Quite frankly, I don’t think putting a moratorium on genetic engineering would satisfy Mr. Bittman. I think his problems with the technology stem from something else and he’s used IARC’s designation as an opportunity to have a temper tantrum. Unfortunately, lots of people have joined him.
Our Regulatory Standards are Protecting Us
Mr. Bittman’s opinion also seems to be lacking when it comes to understanding how our regulatory process works. It takes a lot of time and a lot of money and a lot of research to get a GMO seed to market. Take a look:
Pointing to one or two examples of a chemical or substance that turned out to be bad doesn’t mean that our entire system is flawed or that we cannot trust our governmental agencies. That’s just part of how science works. As we continue to study something, our understanding of it grows and evolves and develops. Heck, our understanding of cancer itself is still developing. If anything, governmental agencies responding to new information and pulling previously allowed chemicals or substances shows that our system is actually working!
Besides, imagine the outcome if we did wait until we knew an invention or chemical or substance was completely safe before allowing it to be dispersed commercially. Our law firm handles countless car and truck accident cases each year – should we prohibit the sale and use of automobiles because we know we can sustain injuries from them? Or, even better, take an example of an activity that is listed by IARC as a possible carcinogen – the occupation as a hair stylist. Should we shut down all beauty salons and prohibit women from getting their hair colored or permed? Working the night shift also makes it onto the list of potential carcinogens with glyphosate. Is Mr. Bittman going to suggest the government bans all work after the sun goes down?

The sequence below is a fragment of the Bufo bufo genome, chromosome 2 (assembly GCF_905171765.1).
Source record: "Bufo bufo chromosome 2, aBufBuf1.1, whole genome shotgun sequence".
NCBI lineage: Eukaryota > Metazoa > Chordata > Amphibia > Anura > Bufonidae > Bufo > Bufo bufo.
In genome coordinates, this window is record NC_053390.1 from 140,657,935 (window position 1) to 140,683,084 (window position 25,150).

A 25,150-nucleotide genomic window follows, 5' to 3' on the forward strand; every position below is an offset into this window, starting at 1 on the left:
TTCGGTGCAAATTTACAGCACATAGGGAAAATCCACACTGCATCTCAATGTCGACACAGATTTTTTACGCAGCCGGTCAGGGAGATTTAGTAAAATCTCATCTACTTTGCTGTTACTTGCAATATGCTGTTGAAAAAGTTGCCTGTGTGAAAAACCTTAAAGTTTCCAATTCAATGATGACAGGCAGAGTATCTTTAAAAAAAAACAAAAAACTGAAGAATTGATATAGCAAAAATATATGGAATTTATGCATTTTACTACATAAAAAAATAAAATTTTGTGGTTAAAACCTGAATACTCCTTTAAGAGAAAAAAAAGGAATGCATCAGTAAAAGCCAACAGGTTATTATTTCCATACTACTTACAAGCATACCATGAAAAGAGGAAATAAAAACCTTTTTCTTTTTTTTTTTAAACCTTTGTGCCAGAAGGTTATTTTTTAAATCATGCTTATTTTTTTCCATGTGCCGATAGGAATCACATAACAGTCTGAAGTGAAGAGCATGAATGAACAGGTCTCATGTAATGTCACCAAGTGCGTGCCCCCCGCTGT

The fact is, there is an inherent danger to a whole host of things we do each and every day. We do not and cannot live in a world that is completely free of all potential risks. The trick is to consider the risks as we know and understand them and decide whether that risk is worth taking and how we can minimize that risk. We have safety regulations that try to limit the risk of riding in a car and, as I explained in my article about pesticide applicator certification, we also find ways to limit the risks posed by pesticides.
The bottom line is that our regulatory system is working, and only a misunderstanding or distortion of that system could allow the opposite conclusion.
Monsanto & Others Have Done Lots of Testing
Lots of testing.
In fact, there are over 2,000 studies that have been conducted on the handful of commercially available genetically engineered crops available. We have been feeding our livestock GMOs for a couple decades now, and it hasn’t harmed them one bit. By the time those seeds are available for farmers to use commercially, there is a body of scientific work already completed. That body of work has to convince three governmental agencies that the crop is safe enough to become deregulated.